- District of Columbia’s Solar for All (Washington, D.C.): Solar for All is a program designed to reduce electricity bills for households in Washington, DC, through single-family and community solar projects.
- Community Power: Jobs and Savings for LMI Households (Brooklyn, N.Y.): Community Power delivers energy savings to 500 households, provides workforce training, and offers paid jobs to public housing residents.
- Faribault Community Solar (Faribault, Minn.): The Faribault Community Solar project is a cooperatively-owned community solar array serving mostly low-to-moderate income residents in southern Minnesota.
- JOE-4-SUN Ashland (Ashland, Mass.): JOE-4-SUN Ashland is a 6 MW community solar project that saves low-to-moderate income households over $400 per year on electricity costs and brings the benefits of clean, renewable energy to a superfund site.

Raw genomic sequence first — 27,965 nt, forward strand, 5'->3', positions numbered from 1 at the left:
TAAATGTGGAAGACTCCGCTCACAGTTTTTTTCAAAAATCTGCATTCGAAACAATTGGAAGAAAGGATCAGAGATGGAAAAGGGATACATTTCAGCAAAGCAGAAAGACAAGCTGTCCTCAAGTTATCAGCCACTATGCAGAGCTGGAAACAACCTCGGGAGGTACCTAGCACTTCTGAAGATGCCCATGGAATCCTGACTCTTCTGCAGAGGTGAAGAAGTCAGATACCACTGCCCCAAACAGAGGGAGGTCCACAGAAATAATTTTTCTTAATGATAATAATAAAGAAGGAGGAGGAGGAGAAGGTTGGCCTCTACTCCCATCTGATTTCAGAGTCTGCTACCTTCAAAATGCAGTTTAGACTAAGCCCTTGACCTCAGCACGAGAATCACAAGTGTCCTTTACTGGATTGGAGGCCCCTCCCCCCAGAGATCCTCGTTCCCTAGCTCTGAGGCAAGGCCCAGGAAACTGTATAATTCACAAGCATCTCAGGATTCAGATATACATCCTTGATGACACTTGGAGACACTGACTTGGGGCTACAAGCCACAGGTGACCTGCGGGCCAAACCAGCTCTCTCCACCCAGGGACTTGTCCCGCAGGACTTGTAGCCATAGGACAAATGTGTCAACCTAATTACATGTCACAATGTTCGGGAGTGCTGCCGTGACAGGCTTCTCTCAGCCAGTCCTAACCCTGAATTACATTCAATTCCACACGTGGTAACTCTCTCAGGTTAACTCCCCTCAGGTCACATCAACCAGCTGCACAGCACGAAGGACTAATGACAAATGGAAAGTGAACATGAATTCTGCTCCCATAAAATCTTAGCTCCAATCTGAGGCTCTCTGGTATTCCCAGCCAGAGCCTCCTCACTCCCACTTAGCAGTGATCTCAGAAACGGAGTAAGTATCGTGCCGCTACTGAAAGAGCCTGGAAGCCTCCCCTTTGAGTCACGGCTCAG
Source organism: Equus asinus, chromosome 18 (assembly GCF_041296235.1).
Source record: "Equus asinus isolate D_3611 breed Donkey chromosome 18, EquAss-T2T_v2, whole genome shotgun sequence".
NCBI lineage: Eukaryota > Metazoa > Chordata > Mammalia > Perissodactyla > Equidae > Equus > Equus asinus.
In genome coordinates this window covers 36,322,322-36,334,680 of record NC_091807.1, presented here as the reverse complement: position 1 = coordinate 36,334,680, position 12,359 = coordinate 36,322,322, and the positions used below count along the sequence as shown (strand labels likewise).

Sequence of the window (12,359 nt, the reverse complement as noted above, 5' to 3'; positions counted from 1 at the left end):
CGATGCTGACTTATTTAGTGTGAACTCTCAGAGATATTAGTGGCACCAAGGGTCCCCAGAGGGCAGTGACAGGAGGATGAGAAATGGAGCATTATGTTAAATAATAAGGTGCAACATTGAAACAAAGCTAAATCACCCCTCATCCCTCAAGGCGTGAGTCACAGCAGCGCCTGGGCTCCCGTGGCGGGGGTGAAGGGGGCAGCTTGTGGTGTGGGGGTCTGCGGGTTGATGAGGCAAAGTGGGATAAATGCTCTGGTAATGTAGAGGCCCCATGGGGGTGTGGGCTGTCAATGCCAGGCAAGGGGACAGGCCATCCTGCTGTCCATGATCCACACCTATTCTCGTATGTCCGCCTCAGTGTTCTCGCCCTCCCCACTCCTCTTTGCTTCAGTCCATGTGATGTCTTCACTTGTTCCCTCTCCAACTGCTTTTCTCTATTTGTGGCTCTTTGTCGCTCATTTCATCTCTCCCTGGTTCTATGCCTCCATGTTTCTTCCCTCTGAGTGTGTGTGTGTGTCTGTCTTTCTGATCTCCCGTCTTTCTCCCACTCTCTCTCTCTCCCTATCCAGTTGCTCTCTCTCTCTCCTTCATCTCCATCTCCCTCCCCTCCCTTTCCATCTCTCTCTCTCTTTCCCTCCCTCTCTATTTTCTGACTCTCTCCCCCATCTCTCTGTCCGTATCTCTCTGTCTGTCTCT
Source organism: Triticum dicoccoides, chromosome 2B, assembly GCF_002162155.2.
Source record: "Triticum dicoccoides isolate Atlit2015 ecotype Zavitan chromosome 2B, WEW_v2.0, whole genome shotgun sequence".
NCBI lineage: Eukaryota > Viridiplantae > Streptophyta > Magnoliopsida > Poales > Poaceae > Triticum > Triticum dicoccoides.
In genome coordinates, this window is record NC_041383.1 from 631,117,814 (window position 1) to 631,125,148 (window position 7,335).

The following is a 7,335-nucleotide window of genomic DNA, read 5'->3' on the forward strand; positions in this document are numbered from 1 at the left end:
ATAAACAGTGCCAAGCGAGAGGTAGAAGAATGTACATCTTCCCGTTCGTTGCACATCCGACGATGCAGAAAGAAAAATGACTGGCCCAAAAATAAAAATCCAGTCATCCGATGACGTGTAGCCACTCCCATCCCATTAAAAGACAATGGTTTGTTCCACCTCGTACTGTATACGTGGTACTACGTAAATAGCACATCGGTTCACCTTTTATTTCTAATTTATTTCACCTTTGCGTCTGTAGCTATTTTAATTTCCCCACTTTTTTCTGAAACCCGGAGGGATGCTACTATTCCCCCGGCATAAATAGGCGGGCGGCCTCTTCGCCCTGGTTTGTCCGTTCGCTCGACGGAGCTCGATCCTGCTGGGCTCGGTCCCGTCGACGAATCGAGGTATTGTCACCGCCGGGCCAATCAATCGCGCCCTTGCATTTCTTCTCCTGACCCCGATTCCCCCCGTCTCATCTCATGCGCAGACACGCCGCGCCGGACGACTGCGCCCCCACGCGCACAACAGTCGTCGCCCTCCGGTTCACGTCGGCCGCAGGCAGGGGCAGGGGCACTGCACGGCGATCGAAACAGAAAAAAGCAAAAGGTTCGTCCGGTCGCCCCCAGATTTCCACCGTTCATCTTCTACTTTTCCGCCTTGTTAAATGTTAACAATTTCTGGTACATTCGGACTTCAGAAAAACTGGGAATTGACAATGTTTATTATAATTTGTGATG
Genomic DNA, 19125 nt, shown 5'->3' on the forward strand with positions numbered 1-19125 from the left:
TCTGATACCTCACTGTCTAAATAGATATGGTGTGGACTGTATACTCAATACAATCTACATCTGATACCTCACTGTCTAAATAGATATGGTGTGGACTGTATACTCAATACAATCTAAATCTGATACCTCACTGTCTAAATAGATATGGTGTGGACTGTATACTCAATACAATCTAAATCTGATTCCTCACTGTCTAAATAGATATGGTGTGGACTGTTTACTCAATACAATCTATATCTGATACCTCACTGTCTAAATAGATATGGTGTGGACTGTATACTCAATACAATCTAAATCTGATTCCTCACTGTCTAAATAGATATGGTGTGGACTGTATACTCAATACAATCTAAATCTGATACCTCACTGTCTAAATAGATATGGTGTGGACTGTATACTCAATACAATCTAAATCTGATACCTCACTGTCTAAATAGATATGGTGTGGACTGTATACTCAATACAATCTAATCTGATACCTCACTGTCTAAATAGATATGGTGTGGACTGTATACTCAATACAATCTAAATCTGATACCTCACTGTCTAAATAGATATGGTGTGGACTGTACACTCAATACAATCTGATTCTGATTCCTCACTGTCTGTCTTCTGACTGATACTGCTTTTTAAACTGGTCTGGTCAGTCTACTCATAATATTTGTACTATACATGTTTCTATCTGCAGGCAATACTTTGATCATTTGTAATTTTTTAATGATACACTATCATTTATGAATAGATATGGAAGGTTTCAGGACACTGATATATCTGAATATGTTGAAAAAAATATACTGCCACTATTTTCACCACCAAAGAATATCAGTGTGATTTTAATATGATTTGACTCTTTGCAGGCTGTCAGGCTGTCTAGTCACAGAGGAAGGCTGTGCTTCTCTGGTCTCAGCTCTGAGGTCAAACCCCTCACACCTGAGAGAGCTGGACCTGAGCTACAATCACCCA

- Shungnak-Kobuk Community Solar Battery Independent Power Producer (Shungnak, Alaska): This solar and battery project led by the Shungnak and Kobuk tribes in the Northwest Arctic Borough region in Alaska aims to stabilize the cost of electricity and allow the communities to take charge of their energy future.
These five winners will help households achieve a projected combined total savings of $4.3 million on their energy bills. These winning projects and programs provide clean energy access for 7,300 low- to moderate-income households and demonstrate best practices in increasing resilience, expanding community ownership, building a more equitable workforce, and leading community engagement.